Idea: Your life searchable through Norch – NOde seaRCH, IFTTT and Google Drive

First some disclaimers:

  • This has been posted earlier on
  • Even though some of these ideas are not what you’d normally implement in a business environment, some of the concepts can obviously be transferred over to businesses trying to provide an efficient workplace for its employees.
  • Norch is developed by Fergus McDowall, an employee of Comerio.

What if you could index your whole life and make this lifeindex available through search? What would that look like, and how could it help you? Refinding information is obviously one of the use case for this type of search. I’m guessing there’s a lot more, and I’m curious to figure them out.

Actions and reactions instead of web pages

I had the lifeindex idea for a little while now. Originally the idea was to index everything I browsed. From what I know and where Norch is, it would take a while before I was anywhere close to achieving that goal. Then I thought of IFTTT, and saw it as a ‘next best thing’. But then it hit me that now I’m indexing actions, and that’s way better than pages. But what I’m missing from most sources now are the reactions to my actions. If I have a question, I also want to crawl and index the answer. If I have a statement, I want to get the critique indexed.

IFTTT and similar services (like Zapier) is quite limiting in their choice of triggers. Not sure if this is because of choices done by those services or limitations from the sites they crawl/pull information from.

A quick fix for this, and a generally good idea for Search Engines, would be to switch from a preview of your content to the actual content in the form of an embed-view. Here exemplified:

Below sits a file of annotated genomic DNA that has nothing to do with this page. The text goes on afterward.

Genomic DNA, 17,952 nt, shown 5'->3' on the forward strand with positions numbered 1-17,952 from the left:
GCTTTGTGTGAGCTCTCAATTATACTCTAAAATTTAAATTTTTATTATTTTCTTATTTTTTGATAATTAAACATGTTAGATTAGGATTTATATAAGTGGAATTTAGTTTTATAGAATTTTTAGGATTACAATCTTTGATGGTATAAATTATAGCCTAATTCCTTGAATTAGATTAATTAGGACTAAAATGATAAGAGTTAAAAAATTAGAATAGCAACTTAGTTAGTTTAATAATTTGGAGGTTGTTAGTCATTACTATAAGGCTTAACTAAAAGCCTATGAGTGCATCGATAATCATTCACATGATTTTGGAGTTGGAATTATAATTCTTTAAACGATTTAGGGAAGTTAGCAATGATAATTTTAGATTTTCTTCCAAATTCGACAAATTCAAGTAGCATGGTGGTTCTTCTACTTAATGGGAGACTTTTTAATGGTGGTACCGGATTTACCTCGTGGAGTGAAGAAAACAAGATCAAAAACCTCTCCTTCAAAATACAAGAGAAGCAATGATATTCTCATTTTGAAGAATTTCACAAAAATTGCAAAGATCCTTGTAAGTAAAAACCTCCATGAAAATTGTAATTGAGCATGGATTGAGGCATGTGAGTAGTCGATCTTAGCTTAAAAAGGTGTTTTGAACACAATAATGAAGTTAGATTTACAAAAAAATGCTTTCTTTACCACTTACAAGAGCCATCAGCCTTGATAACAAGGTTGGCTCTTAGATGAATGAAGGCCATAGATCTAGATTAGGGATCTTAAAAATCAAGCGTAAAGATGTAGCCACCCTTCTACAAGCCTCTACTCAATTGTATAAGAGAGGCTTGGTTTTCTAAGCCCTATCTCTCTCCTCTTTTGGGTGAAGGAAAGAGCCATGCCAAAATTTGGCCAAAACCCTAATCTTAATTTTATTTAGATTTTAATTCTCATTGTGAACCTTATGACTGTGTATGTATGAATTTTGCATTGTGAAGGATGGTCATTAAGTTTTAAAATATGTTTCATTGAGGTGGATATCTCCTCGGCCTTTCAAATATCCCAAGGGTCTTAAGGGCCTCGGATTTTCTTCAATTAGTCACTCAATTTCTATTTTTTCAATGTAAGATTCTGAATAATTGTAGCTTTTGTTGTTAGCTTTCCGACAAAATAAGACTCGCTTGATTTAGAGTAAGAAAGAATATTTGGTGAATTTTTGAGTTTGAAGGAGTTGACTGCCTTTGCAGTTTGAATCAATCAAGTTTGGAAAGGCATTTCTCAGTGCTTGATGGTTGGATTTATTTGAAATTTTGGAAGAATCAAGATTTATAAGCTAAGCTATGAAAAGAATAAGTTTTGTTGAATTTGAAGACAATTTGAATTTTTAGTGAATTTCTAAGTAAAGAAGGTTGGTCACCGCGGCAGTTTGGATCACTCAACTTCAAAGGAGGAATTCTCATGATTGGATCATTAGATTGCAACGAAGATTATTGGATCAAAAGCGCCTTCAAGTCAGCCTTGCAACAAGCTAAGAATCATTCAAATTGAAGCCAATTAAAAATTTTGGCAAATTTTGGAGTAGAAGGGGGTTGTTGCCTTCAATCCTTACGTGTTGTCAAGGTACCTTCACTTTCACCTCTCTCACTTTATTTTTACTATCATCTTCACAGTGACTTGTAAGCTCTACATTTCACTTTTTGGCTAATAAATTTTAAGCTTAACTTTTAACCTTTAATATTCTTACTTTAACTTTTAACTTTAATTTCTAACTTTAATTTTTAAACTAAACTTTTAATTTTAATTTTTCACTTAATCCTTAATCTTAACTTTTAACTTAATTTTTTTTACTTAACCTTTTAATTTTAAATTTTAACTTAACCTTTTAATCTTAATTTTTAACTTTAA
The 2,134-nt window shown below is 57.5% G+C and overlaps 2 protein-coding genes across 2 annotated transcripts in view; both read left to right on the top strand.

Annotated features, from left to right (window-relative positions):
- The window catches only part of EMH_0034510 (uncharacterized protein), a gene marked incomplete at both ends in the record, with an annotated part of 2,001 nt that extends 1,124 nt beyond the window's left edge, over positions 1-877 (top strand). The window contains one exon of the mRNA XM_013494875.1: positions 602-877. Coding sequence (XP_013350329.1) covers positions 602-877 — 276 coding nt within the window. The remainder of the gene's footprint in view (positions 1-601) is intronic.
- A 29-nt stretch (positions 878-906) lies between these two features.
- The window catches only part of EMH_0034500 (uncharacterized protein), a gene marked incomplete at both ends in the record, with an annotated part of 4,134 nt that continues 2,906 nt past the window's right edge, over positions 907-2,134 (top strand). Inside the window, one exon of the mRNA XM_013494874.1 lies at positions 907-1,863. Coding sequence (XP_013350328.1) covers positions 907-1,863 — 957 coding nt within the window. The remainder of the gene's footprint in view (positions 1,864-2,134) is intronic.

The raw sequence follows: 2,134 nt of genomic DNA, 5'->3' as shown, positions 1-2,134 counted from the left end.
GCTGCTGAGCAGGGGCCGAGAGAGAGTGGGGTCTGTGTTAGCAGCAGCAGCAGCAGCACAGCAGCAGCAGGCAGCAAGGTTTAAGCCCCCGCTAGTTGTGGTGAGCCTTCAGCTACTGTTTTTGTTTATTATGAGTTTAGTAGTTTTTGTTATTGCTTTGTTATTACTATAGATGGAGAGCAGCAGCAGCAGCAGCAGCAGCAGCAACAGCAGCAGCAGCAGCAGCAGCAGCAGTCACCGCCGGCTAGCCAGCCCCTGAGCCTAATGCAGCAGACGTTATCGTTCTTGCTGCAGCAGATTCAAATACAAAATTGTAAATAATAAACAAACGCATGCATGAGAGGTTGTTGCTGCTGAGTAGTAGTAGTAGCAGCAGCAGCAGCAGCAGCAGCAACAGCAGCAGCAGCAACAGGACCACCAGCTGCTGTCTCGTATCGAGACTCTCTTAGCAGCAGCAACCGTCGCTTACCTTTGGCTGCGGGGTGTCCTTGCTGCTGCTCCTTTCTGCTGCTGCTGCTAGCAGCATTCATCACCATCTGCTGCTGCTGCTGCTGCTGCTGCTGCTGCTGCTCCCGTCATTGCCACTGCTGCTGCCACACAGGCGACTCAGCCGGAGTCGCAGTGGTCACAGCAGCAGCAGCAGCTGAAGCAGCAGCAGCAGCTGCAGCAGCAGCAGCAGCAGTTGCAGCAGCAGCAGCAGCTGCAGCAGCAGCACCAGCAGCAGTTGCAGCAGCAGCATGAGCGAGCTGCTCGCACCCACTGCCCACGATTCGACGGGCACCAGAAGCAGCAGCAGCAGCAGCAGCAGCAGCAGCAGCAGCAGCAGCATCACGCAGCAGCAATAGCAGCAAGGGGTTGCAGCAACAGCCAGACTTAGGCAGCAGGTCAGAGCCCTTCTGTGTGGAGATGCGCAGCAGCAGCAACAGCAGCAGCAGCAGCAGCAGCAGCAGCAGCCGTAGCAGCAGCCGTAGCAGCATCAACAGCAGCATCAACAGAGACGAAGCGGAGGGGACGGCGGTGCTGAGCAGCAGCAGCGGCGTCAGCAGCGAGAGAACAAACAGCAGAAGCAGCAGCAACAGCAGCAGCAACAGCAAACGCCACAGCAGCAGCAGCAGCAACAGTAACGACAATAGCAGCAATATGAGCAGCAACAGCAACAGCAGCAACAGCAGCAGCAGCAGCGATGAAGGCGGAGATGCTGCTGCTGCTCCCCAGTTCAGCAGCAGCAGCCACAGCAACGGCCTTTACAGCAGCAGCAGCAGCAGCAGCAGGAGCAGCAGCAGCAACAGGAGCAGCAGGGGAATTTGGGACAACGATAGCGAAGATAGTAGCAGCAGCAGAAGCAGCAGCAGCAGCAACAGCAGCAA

Technology: Hello IFTTT, Google SpreadSheet and Norch

IFTTT is triggered by my actions, and stores some data to a series of spreadsheets on Google Drive. These spreadsheets can deliver JSON. After a little document processing these JSON-files can be fed to the Norch-indexer.

Why hasn’t this idea popped up earlier?

Search engines used to be hardware guzzling technology. With Norch, the “NOde seaRCH” engine, that has changed. Elasticsearch and Solr are easy and small compared to i.e. SharePoint Search, but still it needs a lot of hardware. Norch can run on a Raspberry Pi, and soon it will be able to run in your browser. Maybe data sets closer to small data is more interesting than big data?

Video: Norch running on a Raspberry PiNorch running on a Raspberry Pi

Why using a search engine?

It’s cheap and quick. I’m not a developer, and I’ll still be able to glue all these sources together. Search engines are often a good choice when you have multiple sources. IFTTT and Google SpreadSheet makes it even easier, normalising the input and delivering it as JSON.

How far in the process have I come?

Illustration: Setting up sources in IFTTT.

So far, I’ve set up a lot of triggers/sources at

  • Instagram: When posting or liking both photos and videos.
  • Flickr: When posting an image, creating a set or linking a photo.
  • Google Calendar: When adding something to one of my calendars.